Joseph Melchionne is an associate attorney at Lois LLC where he defends employers and carrier in New York workers’ compensation claims. Joseph can be reached directly at firstname.lastname@example.org or 201-880-7213.
As has been widely publicized, in April the New York State Senate passed a $153 billion state budget for 2017-2018 which included numerous reforms and changes to the state’s Workers’ Compensation laws.
New York State workers’ compensation fraud may take many forms and result in a myriad of consequences. WLC § 114(a) not only governs circumstances of fraud but also describes significant penalties for those who are caught committing fraud such as a permanent ban on their eligibility to receive indemnity benefits and/or a permanency award.
In the state of New York work-related injuries are compensable, giving rise to an entitlement to medical and indemnity benefits from the self-insured employer or insurance carrier, if the work injury was causally related to the claimant’s employment. According to Workers’ Compensation Law (WCL) § 21, injuries that occur at a claimant’s job are presumed to be compensable work-related injuries for the purposes of awarding indemnity benefits unless substantial evidence to the contrary is submitted.
Pursuant to Workers’ Compensation Law (WCL) § 21, injuries that occur at a claimant’s place of employment are presumed to be compensable work-related injuries for the purposes of awarding indemnity and medical benefits unless substantial evidence to the contrary is produced. In essence what this means is that if an employee suffers an injury during work hours and/or on the premises of his or her place of employment, the claimant will be entitled to indemnity benefits for any causally related lost time from their employment as long as they are able to produce medical reports evidencing a disability resulting from the injury.
However, according to WCL § 10, New York law dictates that for a workers’ compensation claim to be compensable the associated accident must have arose out of and in the course of employment, meaning there must be a causal nexus between the injury and the claimant’s employment. Idiopathic injuries, or personal injuries, may create a defense to a Workers’ Compensation claim if the employer can rebut the presumption that accidents arising in the course of employment arise out of the employment with “substantial evidence to the contrary.” See WCL §21.
If a claimant in a New York State Workers’ Compensation case is receiving workers’ compensation benefits for a partial disability (whether permanent or temporary) that claimant has a persistent obligation to actively search for work that is within his or her medical restrictions as dictated by the doctors who are treating him or her. In other words, the claimant has to demonstrate an attachment to the labor market. If the claimant has voluntarily withdrawn from the work force and cannot demonstrate an attachment to the labor market his or her benefits can been terminated or suspended.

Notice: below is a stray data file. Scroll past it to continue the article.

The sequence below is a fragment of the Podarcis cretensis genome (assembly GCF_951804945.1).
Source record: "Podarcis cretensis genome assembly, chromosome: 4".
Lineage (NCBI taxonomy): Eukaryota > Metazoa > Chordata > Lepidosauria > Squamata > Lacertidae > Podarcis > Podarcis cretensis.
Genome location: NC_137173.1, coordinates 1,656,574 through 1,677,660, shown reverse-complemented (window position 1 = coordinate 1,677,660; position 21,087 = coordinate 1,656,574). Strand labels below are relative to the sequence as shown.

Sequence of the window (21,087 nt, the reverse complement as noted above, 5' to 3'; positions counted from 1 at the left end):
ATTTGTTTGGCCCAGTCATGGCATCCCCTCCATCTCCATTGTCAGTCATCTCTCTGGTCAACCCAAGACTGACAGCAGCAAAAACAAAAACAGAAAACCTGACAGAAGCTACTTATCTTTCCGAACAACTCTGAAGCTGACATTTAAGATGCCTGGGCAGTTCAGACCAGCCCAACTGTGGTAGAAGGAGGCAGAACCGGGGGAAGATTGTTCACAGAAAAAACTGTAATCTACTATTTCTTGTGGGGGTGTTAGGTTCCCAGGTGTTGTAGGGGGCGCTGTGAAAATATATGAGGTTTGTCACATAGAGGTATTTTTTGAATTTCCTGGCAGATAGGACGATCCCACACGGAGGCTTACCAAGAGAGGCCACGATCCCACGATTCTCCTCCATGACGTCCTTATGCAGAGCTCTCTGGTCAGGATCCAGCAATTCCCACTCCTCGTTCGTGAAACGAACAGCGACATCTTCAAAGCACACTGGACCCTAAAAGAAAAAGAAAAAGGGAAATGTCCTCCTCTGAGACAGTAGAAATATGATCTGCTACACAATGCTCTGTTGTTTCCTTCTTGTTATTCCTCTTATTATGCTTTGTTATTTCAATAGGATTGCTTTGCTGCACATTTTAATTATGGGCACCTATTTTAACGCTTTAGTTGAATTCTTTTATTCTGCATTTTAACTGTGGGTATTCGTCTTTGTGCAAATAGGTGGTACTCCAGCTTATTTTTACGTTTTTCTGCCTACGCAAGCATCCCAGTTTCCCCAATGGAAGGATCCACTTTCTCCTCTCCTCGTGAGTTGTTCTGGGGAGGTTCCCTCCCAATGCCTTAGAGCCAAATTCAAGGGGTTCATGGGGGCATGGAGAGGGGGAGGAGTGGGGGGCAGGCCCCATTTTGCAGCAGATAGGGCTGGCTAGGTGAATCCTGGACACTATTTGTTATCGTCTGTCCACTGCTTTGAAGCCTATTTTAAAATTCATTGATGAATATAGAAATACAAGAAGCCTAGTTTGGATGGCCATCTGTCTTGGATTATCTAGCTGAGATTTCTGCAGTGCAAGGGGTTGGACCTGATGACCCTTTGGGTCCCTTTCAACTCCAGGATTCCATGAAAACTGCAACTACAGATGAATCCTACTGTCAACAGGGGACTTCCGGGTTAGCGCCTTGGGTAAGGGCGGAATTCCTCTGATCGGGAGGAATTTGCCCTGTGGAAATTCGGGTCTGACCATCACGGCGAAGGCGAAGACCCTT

The burden of proof regarding this defense rests upon the employer to show that the claimant receiving benefits has voluntarily withdrawn from the labor market. To do so, the employer must compel the claimant to :
Demonstrate that they have looked for work in many places within their restrictions; and
Provide documentary evidence of an active participation in at least one New York State Department of Labor re-employment service as defined by case law.
The successful defense of Workers’ Compensation claims in the state of New York requires practitioners to utilize a myriad of different skills, strategies and legal tools. One of the most important elements of any successful claim defense will require the production of one or more Independent Medical Evaluations (IME) throughout the pendency of the claim.
The IME is a medical examination arranged and scheduled by the carrier or self-insured as a means to obtain a medical opinion with regard to the claimant’s degree of disability, permanent impairment, ability to work, and/or the medical necessity of a requested medical treatment. Such opinions will be critical to rebut or challenge the findings contained in the medical reports submitted by the claimant’s treating doctors. Although not common, claimant’s can also obtain IMEs and it is becoming more commonplace in New York for claimant’s to obtain an IME opinion for a Schedule Loss of Use opinion at permanency.